16 Days of Activism to Against Gender-Based Violence
22 January 2022
JRS Australia joins many people in Australia and elsewhere to mark the 30th year of the 16 Days of Activism Against Gender-Based Violence.
This global campaign commences on the International day for the Elimination of Violence Against Women (25 November 2021), and culminates on World Human Rights Day (10 December 2021), highlighting sexual and gender-based violence (SGBV) as a grave human rights violation.
The UN Declaration on the Elimination of Violence against Women (1993) defines violence against women as ‘any act of gender-based violence that results in, or is likely to result in, physical, sexual or psychological harm or suffering to women, including threats of such acts, coercion or arbitrary deprivation of liberty, whether occurring in public or in private life’.
Figures released by UN Women earlier this year reveal the devastating prevalence of violence against women today. According to the figures, 1 in 3 women, around 736 million, are subjected to physical or sexual violence by an intimate partner or sexual violence from a non-partner. Many more women are subjected to physical, psychological, financial, and sexual abuse.
The Australian Bureau of Statistics (2017) estimates that 1 in 3 women in Australia have experienced physical abuse since the age of 15. Research also shows that at least 1 in 5 women have experienced sexual violence since the age of 15. The Australian Human Rights Commision (2018) finds that 85% of women 15 years and older have been sexually harassed at some point in their lives.
SGBV occurs across all societies, cultures, and communities, regardless of access to education or socio-economic status.
Research has shown that violence against women is more likely to be the outcome in societies where social norms, practices and structures value women less, and give men more access to power, decision-making and dominance at home, in the workplace and wider society.
The Blueprint for Reform: Removing Barriers to Safety for Victims/Survivors of Domestic and Family Violence on Temporary Visas and JRS Australia’s own previous research and submissions highlight the unique, additional challenges that these women face.
JRS Australia is strongly committed to the elimination of violence against women and girls, and addressing its drivers, with a particular focus on women on temporary visas in Australia.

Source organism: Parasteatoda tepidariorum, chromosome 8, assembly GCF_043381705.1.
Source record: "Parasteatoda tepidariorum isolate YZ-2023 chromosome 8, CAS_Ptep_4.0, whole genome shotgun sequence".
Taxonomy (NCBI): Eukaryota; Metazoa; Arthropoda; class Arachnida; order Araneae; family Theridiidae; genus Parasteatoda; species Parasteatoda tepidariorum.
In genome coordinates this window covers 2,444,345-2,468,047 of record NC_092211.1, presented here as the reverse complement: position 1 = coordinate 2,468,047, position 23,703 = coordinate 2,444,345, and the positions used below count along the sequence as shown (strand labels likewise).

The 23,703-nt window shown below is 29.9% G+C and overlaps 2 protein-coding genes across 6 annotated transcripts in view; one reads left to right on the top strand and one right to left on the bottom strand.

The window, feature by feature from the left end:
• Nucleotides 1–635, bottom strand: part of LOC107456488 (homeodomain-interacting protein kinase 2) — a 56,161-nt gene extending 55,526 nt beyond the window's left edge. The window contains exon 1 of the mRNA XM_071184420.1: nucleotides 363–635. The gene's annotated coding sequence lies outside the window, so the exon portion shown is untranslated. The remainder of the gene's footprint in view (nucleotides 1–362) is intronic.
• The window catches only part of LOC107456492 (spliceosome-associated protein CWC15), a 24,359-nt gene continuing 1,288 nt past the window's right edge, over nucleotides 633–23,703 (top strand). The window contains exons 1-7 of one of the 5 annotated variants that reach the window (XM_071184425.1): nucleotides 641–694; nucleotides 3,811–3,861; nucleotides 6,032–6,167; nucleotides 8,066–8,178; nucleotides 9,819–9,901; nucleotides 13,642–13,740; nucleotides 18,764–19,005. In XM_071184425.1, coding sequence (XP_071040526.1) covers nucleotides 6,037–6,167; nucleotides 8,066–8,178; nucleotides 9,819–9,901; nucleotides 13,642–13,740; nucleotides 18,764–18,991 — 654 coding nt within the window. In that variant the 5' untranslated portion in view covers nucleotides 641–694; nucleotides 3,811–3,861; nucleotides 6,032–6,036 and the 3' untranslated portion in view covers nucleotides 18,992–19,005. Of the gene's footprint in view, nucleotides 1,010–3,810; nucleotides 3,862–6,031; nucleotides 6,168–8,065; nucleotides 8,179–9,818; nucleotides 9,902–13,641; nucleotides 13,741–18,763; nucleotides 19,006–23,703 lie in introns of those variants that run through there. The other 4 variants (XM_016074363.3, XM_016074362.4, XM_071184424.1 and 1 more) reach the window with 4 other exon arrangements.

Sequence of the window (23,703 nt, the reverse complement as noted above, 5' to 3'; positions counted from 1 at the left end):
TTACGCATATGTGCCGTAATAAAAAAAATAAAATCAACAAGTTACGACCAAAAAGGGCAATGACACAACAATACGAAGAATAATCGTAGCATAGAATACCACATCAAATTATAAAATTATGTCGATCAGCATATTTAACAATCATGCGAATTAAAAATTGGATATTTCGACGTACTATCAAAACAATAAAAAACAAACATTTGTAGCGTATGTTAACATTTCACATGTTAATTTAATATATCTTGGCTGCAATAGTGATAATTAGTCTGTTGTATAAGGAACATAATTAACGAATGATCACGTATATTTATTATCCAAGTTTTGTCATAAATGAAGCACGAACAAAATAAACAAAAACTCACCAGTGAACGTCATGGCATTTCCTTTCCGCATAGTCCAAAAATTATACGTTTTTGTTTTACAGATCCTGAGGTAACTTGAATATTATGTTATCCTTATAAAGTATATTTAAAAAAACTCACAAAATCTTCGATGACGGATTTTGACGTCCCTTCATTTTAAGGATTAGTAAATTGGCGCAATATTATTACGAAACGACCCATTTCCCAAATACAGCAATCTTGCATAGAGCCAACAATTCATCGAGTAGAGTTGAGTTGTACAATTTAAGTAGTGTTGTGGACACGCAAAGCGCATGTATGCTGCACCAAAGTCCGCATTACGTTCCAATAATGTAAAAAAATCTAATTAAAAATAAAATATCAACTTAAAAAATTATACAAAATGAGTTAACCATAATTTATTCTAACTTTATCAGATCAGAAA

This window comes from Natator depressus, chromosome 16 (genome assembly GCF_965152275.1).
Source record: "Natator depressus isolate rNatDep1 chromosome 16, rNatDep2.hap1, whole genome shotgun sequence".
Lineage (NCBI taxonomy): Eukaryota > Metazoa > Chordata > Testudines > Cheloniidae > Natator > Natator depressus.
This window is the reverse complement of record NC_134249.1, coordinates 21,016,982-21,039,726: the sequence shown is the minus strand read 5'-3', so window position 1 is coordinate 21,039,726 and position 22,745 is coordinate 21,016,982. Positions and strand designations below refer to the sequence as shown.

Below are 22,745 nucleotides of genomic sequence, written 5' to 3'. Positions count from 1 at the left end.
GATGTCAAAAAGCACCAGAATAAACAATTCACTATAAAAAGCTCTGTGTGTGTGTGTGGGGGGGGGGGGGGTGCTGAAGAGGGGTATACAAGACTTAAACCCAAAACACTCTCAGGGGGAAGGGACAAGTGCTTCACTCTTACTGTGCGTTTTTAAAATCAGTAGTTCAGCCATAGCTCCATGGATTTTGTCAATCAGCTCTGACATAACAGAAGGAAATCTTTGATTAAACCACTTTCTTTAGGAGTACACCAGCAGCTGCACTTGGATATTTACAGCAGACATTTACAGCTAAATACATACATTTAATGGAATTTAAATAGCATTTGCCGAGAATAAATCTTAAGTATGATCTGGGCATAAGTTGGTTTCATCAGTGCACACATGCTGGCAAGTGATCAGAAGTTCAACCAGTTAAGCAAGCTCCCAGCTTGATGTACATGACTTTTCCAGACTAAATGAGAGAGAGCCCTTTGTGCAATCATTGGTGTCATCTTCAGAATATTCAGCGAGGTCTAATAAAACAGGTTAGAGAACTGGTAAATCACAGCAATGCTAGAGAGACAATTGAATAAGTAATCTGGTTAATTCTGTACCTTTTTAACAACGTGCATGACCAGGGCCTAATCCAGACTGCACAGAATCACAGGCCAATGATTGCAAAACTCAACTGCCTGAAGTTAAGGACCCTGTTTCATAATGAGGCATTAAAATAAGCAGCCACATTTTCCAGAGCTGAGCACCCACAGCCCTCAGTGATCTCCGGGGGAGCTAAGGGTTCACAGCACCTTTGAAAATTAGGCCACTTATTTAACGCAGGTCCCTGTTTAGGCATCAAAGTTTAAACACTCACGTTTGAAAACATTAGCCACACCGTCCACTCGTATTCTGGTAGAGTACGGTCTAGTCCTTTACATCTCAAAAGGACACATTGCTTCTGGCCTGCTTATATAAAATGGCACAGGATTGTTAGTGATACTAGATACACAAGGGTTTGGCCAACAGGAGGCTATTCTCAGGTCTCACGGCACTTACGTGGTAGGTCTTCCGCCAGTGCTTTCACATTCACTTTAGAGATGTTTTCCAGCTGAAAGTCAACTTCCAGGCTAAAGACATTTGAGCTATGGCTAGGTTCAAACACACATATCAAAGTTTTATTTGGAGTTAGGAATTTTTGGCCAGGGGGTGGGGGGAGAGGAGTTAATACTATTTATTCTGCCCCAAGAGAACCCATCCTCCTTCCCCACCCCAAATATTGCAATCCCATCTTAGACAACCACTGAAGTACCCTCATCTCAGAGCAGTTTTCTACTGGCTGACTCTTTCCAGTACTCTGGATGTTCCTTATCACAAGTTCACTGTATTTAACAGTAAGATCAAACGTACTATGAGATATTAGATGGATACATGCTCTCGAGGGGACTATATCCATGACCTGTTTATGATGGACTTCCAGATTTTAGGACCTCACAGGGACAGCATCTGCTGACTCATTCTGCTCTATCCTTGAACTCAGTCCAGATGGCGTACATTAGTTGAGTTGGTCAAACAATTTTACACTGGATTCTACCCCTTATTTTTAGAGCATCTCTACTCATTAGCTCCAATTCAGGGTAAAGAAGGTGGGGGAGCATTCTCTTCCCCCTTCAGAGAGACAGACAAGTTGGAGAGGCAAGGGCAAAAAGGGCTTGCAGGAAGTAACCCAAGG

Today we launch our ‘Take A Stand’ online campaign which aims to raise awareness about the ways we can all play a part in our lives to address the drivers of violence against women. We can do this by making our world, our community a more equitable, safe place for women and girls; by increasing the opportunity for women and girls to participate in education, employment, leadership and decision making and by improving access to financial freedom and independence for all women. When we do this, we create a world where violence against women is not only unacceptable, it will be far less likely to occur.
Over the next 16 days, JRS Australia will be shining a spotlight on the ways we can all address these drivers of violence. We will be sharing experiences of community members, experts, and perspectives from JRS Australia staff. We invite you to follow our Facebook and Twitter accounts to keep up to date with the campaign.
The foundation for our participation in this campaign is the JRS Australia Finding Safety Project. By way of background, the Finding Safety Project is an innovative project that aims to address these drivers of violence and their unique impacts on the lives of women seeking asylum/on-temporary visas in Australia. This project provides women experiencing violence or at risk of experiencing violence with the tools and supports to empower themselves and their communities. We do this by offering a range of services from skills development and leadership workshops to psycho-social support groups and community-building events.
We also provide women experiencing violence with specialist, strengths-based casework, assisting women to take the lead in creating safe environments for themselves and their children. This is often the first time that these women have exercised agency and self-determination, an important ingredient in effectively preventing further violence.